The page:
Incompetent Plea Bargaining and Extrajudicial Reforms
For many years, plea bargaining has been a gray market. Courts are rarely involved, leaving prosecutors unconstrained by judges or juries. Prosecutors’ plea offers largely set sentences, checked only by defense lawyers. In this laissez-faire bargaining system, defense lawyers, not judges or juries, are the primary guarantors of fair bargains and equal treatment for their clients. But the quality of defense lawyering varies widely. Bargaining can be a shadowy process, influenced not only by the strength of the evidence and the seriousness of the crime but also by irrelevant factors such as counsel’s competence, compensation, and zeal. And because bargaining takes place off the record and is conveyed to clients in confidence, it is not easy to verify that defense counsel have represented their clients zealously and effectively.
Nevertheless, criminal procedure has long focused on jury trials. Even though guilty pleas resolve roughly ninety-five percent of adjudicated criminal cases, the Supreme Court has usually treated plea bargaining as an afterthought, doing little to regulate it. When it has regulated pleas, the Court has largely focused on the procedures for waiving trial rights, not the substantive pros and cons of striking a deal. This past Term, the Court for the first time addressed how the Sixth Amendment’s guarantee of effective assistance of counsel applies to defendants who reject bargains and receive heavier sentences after fair trials. In Lafler v. Cooper and Missouri v. Frye, a five-to-four majority of the Court held that ineffectiveness that leads defendants to reject plea bargains can satisfy both the performance and prejudice prongs of Strickland v. Washington. Incompetent lawyering that causes a defendant to reject a plea offer can constitute deficient performance, and the resulting loss of a favorable plea bargain can constitute cognizable prejudice, under the Sixth Amendment.
The majority and dissenting opinions almost talked past each other, reaching starkly different conclusions because they started from opposing premises: contemporary and pragmatic versus historical and formalist. The dissenters would have limited the Sixth Amendment to the jury trials with which the Framers were concerned and proceedings ancillary to those trials. As Justice Scalia put it at oral argument, a jury trial is “the 24-karat test of fairness,” and defendants who fail to plead guilty cannot complain that they received “the best thing [that] our legal system” has to offer. Justice Kennedy’s majority opinions, by contrast, rested heavily on the dominance of plea bargaining today and its central role in setting sentences as well as convictions. Even a fair trial cannot wipe away an earlier tactical decision that results in a much longer sentence after trial.
Belatedly, the Court noticed that “ours ‘is for the most part a system of pleas, not a system of trials.’” The Court, like Rip Van Winkle, has at last awoken from its long slumber and sees the vast field it has left all but unregulated. Justice Scalia, in dissent, repeatedly assailed the majority for “open[ing] a whole new field of . . . plea-bargaining law,” but it is about time. Now the big question is which institutions can and will ameliorate poor defense lawyering retrospectively or prospectively. The upshot, I predict, will depend on semi-private ordering: few reversals in court, but much more prospective extrajudicial reform.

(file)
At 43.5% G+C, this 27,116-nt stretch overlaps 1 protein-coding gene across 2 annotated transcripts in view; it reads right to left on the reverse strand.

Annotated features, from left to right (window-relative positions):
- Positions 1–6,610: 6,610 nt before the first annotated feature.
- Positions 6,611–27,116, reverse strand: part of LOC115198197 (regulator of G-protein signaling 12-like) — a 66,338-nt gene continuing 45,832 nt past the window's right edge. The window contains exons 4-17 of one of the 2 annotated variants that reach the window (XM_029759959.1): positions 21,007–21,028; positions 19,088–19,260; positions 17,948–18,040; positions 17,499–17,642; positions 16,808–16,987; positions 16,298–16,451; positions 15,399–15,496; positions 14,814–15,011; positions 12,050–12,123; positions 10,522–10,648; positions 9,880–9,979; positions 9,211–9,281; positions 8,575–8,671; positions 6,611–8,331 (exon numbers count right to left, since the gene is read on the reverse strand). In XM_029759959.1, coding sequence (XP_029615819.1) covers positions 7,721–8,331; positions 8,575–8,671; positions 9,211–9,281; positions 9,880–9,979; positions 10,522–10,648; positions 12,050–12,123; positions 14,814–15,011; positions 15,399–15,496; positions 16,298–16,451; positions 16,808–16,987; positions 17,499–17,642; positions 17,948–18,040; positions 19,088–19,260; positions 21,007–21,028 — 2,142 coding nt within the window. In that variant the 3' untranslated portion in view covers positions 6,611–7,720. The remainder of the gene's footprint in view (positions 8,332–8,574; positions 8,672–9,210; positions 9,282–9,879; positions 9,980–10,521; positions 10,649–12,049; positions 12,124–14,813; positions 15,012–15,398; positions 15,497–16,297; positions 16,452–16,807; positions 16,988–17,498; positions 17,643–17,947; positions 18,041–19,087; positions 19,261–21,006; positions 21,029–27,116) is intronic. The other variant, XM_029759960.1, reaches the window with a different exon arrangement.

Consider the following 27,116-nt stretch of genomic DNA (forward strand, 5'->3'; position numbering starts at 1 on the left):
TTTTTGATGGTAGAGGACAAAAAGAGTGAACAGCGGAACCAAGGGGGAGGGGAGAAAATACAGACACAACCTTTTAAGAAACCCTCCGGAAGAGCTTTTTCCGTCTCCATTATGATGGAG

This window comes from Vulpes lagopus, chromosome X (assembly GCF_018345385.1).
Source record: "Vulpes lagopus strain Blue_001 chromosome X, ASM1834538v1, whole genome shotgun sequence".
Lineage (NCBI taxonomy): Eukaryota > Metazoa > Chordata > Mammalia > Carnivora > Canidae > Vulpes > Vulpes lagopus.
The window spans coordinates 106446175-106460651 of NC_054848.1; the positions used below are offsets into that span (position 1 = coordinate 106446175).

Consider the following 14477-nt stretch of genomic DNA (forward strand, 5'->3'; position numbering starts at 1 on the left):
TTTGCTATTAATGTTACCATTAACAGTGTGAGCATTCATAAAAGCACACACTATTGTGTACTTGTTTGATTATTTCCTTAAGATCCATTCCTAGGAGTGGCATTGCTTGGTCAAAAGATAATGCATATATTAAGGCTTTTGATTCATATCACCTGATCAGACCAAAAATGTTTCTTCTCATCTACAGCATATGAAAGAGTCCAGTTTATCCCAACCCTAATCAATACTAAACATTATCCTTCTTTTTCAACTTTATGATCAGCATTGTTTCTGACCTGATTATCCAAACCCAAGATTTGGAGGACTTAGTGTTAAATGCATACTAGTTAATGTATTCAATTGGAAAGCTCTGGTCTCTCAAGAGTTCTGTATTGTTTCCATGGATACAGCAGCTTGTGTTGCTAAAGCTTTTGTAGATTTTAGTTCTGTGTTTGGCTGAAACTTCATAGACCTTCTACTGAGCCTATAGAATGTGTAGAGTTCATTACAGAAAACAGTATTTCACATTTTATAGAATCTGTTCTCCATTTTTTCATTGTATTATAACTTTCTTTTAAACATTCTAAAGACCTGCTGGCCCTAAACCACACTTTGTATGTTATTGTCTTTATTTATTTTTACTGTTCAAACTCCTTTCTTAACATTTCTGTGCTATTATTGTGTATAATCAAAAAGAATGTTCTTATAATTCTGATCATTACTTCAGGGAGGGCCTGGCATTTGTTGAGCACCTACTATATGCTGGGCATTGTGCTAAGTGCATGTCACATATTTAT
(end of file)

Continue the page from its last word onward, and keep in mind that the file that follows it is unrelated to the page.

Lafler and Frye will not cause courts of appeals to invalidate many convictions for constitutional error. Courts are poorly equipped to remedy woefully inadequate defense lawyering on their own. Plea bargaining creates little record, after-the-fact review is cumbersome and expensive, and courts are reluctant to reverse final judgments, intrude on prosecutors’ prerogatives to bargain, or subject defense counsel’s performance to searching review. Lafler and Frye will loosen these cautions a bit but will not open the floodgates. Moreover, judges cannot fix the massive underfunding and overwork that plague indigent defense counsel. The good news is that Lafler and Frye will probably have much bigger effects indirectly, in prompting solutions beyond the courts. Plea bargaining’s semiprivatized justice is best suited to semiprivatized remedies and reforms, backstopped by judges but driven by other actors. Other actors have the incentives and power to achieve, prospectively and flexibly, much that after-the-fact judicial review cannot. In the real world of plea bargaining, the parties’ stances are no longer antagonistic. Counterintuitively, even prosecutors and defendants have strong incentives to collaborate in explaining, promoting, and bulletproofing plea bargains.
Part I summarizes the facts and opinions in Lafler and Frye. The majority’s contemporary, functional analysis rested upon the dominance of plea bargaining today, while the dissenters’ formalistic logic idealized the historical jury trial as the Sixth Amendment’s exclusive concern. Part II is largely descriptive and predictive, explaining why judges are unlikely to overturn many convictions for violating Lafler and Frye. Though these decisions should apply retroactively even on federal habeas review, in practice courts will overturn few pleas, as defense lawyers’ bad advice is hard to prove and judges are understandably skeptical of postconviction appeals. Finally, Part III begins with prediction and analysis and ends with normative assessment of Lafler and Frye’s extrajudicial effects. It predicts that nonjudicial actors (especially prosecutors) will do much to solve plea bargaining’s problems prospectively, explains why they have the incentives to do so, describes how they can do it, and finally praises these developments. While courts can do little on their own, they can create incentives for other market participants to explain offers and shore up their bargains.